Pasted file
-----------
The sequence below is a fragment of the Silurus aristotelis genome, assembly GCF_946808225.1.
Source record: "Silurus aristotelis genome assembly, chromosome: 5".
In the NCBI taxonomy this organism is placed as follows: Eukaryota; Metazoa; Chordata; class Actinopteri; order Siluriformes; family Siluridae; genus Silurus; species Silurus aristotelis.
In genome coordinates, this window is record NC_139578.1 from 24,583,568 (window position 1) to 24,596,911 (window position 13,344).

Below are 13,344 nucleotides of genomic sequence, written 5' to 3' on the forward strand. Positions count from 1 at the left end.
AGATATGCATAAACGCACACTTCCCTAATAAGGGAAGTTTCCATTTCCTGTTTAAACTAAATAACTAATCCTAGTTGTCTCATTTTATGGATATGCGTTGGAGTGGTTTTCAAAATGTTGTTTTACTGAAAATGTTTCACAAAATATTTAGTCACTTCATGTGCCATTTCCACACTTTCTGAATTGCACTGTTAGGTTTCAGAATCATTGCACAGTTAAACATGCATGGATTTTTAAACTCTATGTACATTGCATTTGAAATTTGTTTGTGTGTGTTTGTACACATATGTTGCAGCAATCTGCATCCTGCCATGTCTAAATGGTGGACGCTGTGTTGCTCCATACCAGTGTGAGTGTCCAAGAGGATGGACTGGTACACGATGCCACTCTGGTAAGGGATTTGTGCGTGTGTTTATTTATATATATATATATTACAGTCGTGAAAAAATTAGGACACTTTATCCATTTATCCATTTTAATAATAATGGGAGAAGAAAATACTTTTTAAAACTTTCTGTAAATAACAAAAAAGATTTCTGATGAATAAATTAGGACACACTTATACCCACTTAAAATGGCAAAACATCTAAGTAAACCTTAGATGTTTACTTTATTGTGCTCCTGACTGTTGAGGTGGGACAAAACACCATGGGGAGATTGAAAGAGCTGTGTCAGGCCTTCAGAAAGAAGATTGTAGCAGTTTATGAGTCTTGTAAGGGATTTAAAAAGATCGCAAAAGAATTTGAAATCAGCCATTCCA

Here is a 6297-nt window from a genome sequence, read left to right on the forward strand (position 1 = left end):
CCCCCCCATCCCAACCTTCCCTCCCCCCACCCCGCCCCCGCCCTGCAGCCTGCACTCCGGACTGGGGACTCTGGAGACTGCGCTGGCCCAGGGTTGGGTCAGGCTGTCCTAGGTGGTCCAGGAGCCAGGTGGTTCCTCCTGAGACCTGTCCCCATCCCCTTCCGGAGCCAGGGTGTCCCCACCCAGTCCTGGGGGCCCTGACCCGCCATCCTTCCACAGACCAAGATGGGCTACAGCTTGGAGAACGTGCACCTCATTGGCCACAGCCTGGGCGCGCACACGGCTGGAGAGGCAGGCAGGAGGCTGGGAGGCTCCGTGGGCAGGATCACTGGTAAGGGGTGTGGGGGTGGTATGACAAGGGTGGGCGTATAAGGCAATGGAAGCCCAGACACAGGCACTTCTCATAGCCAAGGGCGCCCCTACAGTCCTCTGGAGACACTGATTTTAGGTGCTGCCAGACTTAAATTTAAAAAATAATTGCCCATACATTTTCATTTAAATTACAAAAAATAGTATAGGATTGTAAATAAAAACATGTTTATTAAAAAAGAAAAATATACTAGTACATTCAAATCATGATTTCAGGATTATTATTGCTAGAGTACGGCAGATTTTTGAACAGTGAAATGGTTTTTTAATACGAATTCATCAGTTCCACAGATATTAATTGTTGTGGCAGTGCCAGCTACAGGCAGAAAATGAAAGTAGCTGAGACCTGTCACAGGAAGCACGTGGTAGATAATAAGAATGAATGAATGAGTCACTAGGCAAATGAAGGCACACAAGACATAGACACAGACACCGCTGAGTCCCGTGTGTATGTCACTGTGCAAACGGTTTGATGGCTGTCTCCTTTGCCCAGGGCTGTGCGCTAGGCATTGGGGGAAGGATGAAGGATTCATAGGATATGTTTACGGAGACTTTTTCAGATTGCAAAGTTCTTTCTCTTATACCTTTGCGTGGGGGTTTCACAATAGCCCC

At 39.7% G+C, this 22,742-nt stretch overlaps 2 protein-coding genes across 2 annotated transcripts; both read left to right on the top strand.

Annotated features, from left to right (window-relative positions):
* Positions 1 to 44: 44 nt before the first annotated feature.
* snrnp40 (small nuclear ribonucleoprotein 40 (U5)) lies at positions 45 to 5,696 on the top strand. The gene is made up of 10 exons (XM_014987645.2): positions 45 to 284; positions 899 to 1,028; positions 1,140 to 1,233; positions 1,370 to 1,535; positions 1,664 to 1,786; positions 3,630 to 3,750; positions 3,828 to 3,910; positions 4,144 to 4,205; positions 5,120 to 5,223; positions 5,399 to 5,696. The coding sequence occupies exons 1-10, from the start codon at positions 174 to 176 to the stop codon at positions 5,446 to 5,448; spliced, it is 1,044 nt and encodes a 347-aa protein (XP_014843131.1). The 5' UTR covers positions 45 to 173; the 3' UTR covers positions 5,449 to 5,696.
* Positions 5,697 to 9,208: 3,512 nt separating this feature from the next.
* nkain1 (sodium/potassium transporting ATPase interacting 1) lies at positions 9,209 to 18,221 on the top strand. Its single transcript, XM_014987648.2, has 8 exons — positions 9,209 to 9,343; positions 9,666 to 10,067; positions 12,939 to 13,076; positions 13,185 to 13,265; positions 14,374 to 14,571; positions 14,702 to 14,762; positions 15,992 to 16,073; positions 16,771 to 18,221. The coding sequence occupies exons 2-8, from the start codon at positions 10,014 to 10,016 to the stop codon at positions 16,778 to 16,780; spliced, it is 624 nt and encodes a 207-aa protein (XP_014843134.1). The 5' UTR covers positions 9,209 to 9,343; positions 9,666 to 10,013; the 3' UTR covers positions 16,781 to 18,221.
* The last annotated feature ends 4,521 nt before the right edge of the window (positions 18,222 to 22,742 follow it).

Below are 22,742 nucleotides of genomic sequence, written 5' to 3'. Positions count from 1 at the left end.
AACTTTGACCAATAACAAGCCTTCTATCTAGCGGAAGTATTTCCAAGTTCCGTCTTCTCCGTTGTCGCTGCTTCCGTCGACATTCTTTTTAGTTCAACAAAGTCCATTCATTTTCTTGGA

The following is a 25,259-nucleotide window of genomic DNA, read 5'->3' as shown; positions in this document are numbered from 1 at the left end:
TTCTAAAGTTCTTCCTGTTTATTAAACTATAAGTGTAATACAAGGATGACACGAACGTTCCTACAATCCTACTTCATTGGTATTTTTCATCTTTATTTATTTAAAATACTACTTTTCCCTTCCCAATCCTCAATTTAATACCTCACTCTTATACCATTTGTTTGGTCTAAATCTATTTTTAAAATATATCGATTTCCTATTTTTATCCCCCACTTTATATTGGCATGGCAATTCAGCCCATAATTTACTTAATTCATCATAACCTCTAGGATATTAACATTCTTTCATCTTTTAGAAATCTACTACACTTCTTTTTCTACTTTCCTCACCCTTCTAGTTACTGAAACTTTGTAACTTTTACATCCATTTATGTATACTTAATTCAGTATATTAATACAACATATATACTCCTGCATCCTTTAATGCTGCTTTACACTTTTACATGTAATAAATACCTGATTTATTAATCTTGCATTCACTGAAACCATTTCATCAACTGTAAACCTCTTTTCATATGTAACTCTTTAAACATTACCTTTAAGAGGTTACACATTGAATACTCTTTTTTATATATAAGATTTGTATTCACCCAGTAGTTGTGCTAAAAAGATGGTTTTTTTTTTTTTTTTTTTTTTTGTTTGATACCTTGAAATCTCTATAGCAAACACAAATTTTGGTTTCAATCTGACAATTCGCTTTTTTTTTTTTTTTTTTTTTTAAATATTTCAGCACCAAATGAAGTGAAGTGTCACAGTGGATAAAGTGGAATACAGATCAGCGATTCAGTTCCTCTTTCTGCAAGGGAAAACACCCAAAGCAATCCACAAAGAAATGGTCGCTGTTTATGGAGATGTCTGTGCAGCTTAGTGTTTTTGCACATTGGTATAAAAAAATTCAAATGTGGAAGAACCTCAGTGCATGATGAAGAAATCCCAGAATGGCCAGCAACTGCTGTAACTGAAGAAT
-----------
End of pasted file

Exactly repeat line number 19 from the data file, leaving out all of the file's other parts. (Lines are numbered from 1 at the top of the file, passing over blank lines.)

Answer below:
TTCTAAAGTTCTTCCTGTTTATTAAACTATAAGTGTAATACAAGGATGACACGAACGTTCCTACAATCCTACTTCATTGGTATTTTTCATCTTTATTTATTTAAAATACTACTTTTCCCTTCCCAATCCTCAATTTAATACCTCACTCTTATACCATTTGTTTGGTCTAAATCTATTTTTAAAATATATCGATTTCCTATTTTTATCCCCCACTTTATATTGGCATGGCAATTCAGCCCATAATTTACTTAATTCATCATAACCTCTAGGATATTAACATTCTTTCATCTTTTAGAAATCTACTACACTTCTTTTTCTACTTTCCTCACCCTTCTAGTTACTGAAACTTTGTAACTTTTACATCCATTTATGTATACTTAATTCAGTATATTAATACAACATATATACTCCTGCATCCTTTAATGCTGCTTTACACTTTTACATGTAATAAATACCTGATTTATTAATCTTGCATTCACTGAAACCATTTCATCAACTGTAAACCTCTTTTCATATGTAACTCTTTAAACATTACCTTTAAGAGGTTACACATTGAATACTCTTTTTTATATATAAGATTTGTATTCACCCAGTAGTTGTGCTAAAAAGATGGTTTTTTTTTTTTTTTTTTTTTTTGTTTGATACCTTGAAATCTCTATAGCAAACACAAATTTTGGTTTCAATCTGACAATTCGCTTTTTTTTTTTTTTTTTTTTTTAAATATTTCAGCACCAAATGAAGTGAAGTGTCACAGTGGATAAAGTGGAATACAGATCAGCGATTCAGTTCCTCTTTCTGCAAGGGAAAACACCCAAAGCAATCCACAAAGAAATGGTCGCTGTTTATGGAGATGTCTGTGCAGCTTAGTGTTTTTGCACATTGGTATAAAAAAATTCAAATGTGGAAGAACCTCAGTGCATGATGAAGAAATCCCAGAATGGCCAGCAACTGCTGTAACTGAAGAAT